Saturday, November 28, 2009

More dog and cats

The dog is at a lovely farm-like setting with friends for a few days.

The cats are glad he's gone. Our feral feline, Mr. Garibaldi, is back on the back porch twice a day, and I'm preparing a heated, insulated bed for him in the outside basement area — even though last year he rejected the heated bed and insisted on sleeping in the unheated one.

Meanwhile, a friend reminds me that you can click a link on this page to to donate food to the Animal Rescue Site. If you click once a day, it provides the value of .6 bowls of food to rescued animals. And you'll find a link to Jacquie Lawson's card site.

Tuesday, November 24, 2009

Oh, dog

Five cats I've dealt with before -- but five cats and a dog?

A friend of ours adopted a rescued dog a few months ago, only to discover that the dog -- a sweet, not-very-bright, large spaniel, six or seven years old -- had been neglected and was both needy and untrained. Our friend hasn't had the time or resources to train the dog to signal her when it wants to go out.

I thought this was her problem, until she had to go out of town for a week and we found ourselves with the dog. And there's simply no choice but to train it.

So, every three or four hours we take the dog out for a walk. The system is working well. The dog is happy. The house has not suffered.

As for me, I just got up at 2 a.m. to take it out in the back yard, and I have mixed feelings about this schedule.

To complicate matters, the dog is arthritic. Taking it out into the enclosed back yard means getting it up the basement stairs -- and tonight it slid all the way back down, with a terrible clatter. I have thick blankets and quilts for it in a few rooms. The dog likes to paw them into heaps before flopping down on them.

I am trying to figure out how anyone with a dog has time to do anything but walk the dog, feed the dog, and clean up what the dog has drooled on.

The dog, fortunately, barely notices the cats (four indoor, one outdoor semi-feral). The cats, for their part, seem utterly incredulous that there is a dog in the house.

I'm on the side of the cats.

Friday, November 20, 2009

A week of "suspicious activity"

Thanks to Citibank, I had to make four separate phone calls this week to insist that four routine charges on two of my credit cards were not "unusual activity." The charges were in the $20 range, and the merchants involved were major online companies. For each purchase, Citibank left two messages on my cell phone, three minutes apart. Of course, you can't hit "reply" — you have to key in a completely separate number, your ZIP code, and a special access code (that you had to write down from their message).

For the first incident, I called the number on the card itself and wended my way through the system to a live person. Why, I asked, was a renewal of my membership ($20) considered suspicious? The answer: "It's a very large company and criminals are likely to make purchases from large companies."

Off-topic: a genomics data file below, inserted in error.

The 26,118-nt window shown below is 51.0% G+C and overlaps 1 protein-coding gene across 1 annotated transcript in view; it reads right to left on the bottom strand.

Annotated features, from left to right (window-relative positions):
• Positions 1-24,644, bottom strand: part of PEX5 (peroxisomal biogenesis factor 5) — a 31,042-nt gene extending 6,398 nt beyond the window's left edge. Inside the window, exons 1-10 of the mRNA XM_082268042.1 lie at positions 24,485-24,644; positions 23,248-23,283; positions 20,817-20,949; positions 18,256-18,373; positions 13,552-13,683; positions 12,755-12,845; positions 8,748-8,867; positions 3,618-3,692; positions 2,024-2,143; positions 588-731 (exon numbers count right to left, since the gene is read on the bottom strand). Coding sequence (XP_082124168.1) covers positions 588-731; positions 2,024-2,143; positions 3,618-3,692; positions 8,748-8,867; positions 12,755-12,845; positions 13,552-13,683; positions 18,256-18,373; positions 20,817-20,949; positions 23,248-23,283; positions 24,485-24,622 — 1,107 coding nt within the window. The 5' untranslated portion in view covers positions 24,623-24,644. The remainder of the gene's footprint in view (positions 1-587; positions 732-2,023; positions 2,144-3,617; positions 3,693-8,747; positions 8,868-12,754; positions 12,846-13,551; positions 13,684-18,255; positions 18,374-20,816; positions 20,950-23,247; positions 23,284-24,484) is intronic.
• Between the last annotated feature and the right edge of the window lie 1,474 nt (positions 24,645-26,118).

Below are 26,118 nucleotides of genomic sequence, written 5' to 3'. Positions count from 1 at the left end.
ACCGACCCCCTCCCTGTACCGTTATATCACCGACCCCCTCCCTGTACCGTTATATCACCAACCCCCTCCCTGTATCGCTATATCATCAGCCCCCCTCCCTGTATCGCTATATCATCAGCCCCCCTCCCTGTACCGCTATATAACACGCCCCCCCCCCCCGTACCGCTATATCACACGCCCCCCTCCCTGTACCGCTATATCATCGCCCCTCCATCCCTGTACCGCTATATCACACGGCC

So the criminal sets up a account with their purloined credit card number. Wouldn't that, er, be kind of traceable? Never mind.

At this rate, it's soon going to be faster just to drive to the mall and wander around buying things the old-fashioned way. Or perhaps I should pay for all online purchases via PayPal — as far as I know, those payments don't have to be defended.

Thursday, November 19, 2009

In which much is resolved

The job at the Big Company in California was not, as I suspected, a good match for me. But I enjoyed the four rounds of interviewing.

Meanwhile, I'm a finalist for a three-month contract with an Olympia web strategy firm. If I get it, I'd be writing a large, complex website for a state agency. I find myself highly enthusiastic about the firm's approach, and think I could learn quite a bit from working with them.

Unfortunately, commuting would be a pain. I thought "No problem! Amtrak to Olympia!" But it turns out that the 7:30 a.m. Amtrak from Seattle doesn't actually go to stops in Lacey, where the only option for getting to Olympia (a mere 5 miles) is a meandering local bus route that takes 50 minutes!

I find this mind boggling. Surely there must be hundreds of Seattle-to-Olympia commuters who would switch from car to the train—if only someone ran a morning shuttle from the Lacey station to the state capitol.

Tuesday, November 03, 2009

What happened?

One of the reasons I write about conventions and conferences while they're going on is because I know by now that I won't get around to writing about them when I get home.

Instead, I'll grapple with piles of laundry, try to catch up on sleep and exercise, and deal with the emails, messages, and work missed while traveling.

Tonight, instead of reflecting back on the World Fantasy Convention in San Jose, I'm dismantling the refrigerator, washing all the shelves, and throwing out lots of jars of jams, jellies, chutneys, relishes and olives whose origins are lost in the mists of time. Anyone who really wants to hear about the convention should come on over. And bring rubber gloves and baking soda.